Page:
But first, just consider the illustration itself. Paul describes a potter in his pottery shop; and that potter, sitting there at his pottery wheel next to him, has this large lump of clay. And Paul says the potter, sitting there in his shop, has the complete right or authority to make from that same lump of clay, a pot that will be used for an honorable use, is how he puts it. We're talking about things like maybe a family heirloom that will sit on the mantle and adorn the house or perhaps a pot that's used for cooking or for storing family valuables. The potter has a right to make out of that lump of clay that kind of pot.

But the potter has a right as well, out of that same lump of clay, to make another clay pot that will be used for literally a dishonorable use. Now, there were a number of those in a first century household; but of course, the chief dishonorable use would have been as a chamber pot or a privy pot to keep you from having to go out and find the outhouse at night. The potter has a right. He can make, out of that clay, a wonderful family heirloom, or he can choose to make, out of that clay, a privy pot; that's his choice. The actual illustration is easy to understand; it's dealing with a potter's right to decide how the clay will be used, either for a chamber pot for excrement or a pot for cooking, it's his choice.

The problem comes in applying this illustration, and here's where we have to be very careful so that we don't misunderstand what Paul is saying. Don't miss this because this is where a lot of people go astray. Paul is not talking in these verses about why God created anyone. Instead, he is merely defending what he said back in verse 18, "So then God has mercy on whom He desires, and He hardens whom He desires." So, the point of the potter's freedom or the potter's authority is not that God has a right to create some people in order to show them mercy and to create other people in order to destroy them. That's not what Paul is arguing! In fact, nowhere, nowhere, does the Bible say that God creates sinners to destroy them any more than a potter makes a pot to smash it!

In fact, the Scripture teaches exactly the opposite. The Scripture teaches that God made man the high point of His creation in His own image. Genesis 1:26, "Let Us make man in Our own image." This morning, the choir sang that beautiful anthem taken from Psalm 8 where the psalmist describes that God is majestic in His glory, but that He made man in a role of honor and dignity, a little lower than God in terms of the rest of the creation. Of course, the gulf between us and God is great; but in terms of the rest of creation, we are close to God.

You know, we live in a world where evolutionary theory is the prevailing theory, and that teaches us, as the founder of PETA said, "That a boy is a rat, is a pig, is a dog. They're all the same. There's no difference, we're all just animals on exactly the same level."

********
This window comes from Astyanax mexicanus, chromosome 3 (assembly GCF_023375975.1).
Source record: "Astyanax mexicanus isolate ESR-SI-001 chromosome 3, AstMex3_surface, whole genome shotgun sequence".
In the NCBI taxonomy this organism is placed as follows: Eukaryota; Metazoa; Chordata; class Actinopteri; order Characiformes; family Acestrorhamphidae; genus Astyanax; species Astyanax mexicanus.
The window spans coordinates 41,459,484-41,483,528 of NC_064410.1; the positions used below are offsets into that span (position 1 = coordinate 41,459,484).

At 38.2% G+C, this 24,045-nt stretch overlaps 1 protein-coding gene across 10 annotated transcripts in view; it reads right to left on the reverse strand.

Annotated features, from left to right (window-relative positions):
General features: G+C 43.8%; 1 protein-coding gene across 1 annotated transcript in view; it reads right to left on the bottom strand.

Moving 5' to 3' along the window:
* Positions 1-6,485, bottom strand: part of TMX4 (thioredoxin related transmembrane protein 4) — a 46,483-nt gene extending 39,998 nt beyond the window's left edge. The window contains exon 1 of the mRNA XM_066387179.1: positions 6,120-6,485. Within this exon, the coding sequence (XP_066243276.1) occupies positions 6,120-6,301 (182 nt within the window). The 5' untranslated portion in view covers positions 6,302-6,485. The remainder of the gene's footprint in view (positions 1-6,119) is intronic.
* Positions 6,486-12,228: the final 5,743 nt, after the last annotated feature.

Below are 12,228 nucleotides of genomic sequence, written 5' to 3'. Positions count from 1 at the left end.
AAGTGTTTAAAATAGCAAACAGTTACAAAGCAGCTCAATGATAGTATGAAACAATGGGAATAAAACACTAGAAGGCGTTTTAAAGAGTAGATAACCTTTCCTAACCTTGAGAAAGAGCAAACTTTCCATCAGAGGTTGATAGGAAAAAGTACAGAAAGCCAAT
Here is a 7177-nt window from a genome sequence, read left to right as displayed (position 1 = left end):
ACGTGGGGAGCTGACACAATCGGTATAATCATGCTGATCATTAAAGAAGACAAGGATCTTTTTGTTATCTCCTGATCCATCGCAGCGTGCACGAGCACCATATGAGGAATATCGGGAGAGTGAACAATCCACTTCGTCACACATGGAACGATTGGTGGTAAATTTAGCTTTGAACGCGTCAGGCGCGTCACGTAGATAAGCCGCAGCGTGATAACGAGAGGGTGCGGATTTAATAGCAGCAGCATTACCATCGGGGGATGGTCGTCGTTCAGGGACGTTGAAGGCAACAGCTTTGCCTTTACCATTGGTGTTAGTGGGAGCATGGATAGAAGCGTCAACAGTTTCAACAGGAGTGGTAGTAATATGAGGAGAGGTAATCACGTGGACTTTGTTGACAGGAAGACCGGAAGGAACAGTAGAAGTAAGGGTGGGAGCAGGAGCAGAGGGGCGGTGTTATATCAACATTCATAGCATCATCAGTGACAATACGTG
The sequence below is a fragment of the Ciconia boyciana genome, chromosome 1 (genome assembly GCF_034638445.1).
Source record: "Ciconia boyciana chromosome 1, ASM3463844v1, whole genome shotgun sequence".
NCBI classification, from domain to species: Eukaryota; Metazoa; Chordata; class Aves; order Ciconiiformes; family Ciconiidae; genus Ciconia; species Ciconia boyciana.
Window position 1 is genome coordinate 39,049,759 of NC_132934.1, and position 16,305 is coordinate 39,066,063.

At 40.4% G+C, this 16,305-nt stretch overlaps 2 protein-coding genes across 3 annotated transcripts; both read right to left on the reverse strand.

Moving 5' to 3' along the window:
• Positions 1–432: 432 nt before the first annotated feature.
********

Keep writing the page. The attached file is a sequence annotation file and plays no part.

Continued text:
The Bible says, "No!" God made animals, and then He made man "in His image, and He breathed into his breath life itself." And so, understand then, that when God finished with His creation, man along with everything else that God made, "was very good." Genesis 1:31, "God saw all that He had made, and behold, it was very good. And there was evening and there was morning, the sixth day." God created man in His own image; God didn't create man or anything else for dishonor. God has never deliberately created people in order to send them to hell; that is an absolute lie. Here in Romans 9, the potter illustration shows us this because the potter isn't creating the clay. He's simply shaping and forming pre-existing material for his own purposes. The same thing is true with God in this pottery illustration. As Charles Hodge, the great Roman's commentator, puts it, "We are dealing here with God as moral governor, not as creator."

So, what's the lump of clay? The lump of clay is not mankind unfallen where God creates mankind unfallen and then chooses from unfallen mankind those whom He will love and save and those whom He will destroy. No, the lump of clay is fallen humanity; already having sinned in Adam, having taken that precious gift of the image of God and marred it beyond description by our sin. And God looks at that lump of clay, fallen humanity as it already exists, and Paul discusses what God decides to do with that lump here in Romans 9.

By the way, this is exactly what Paul has been showing us since verse 6 of Romans 9. You remember he started with Abraham and all the idolaters in Ur around him, and then he talked about Ishmael and Isaac and Jacob and Esau. They were all from the same lump of clay, but God chose Abraham and Isaac and Jacob, and He passed by the rest. So, this passage isn't dealing with creation at all.

So, what does this potter illustration show us? Let me give you a couple of lessons from the potter illustration. First of all, the potter illustration teaches us that God didn't create people evil, nor did He make them evil. The potter here doesn't make the clay. He doesn't alter its nature. He simply shapes and molds what's there to his own purpose. The second lesson in the potter illustration is that God treats no one unfairly when He chooses some and not others. The clay isn't treated unjustly if the potter decides to form, from that clay, a family heirloom or if he decides to fashion, from that clay, a privy pot. The clay deserves nothing. Its rights aren't violated.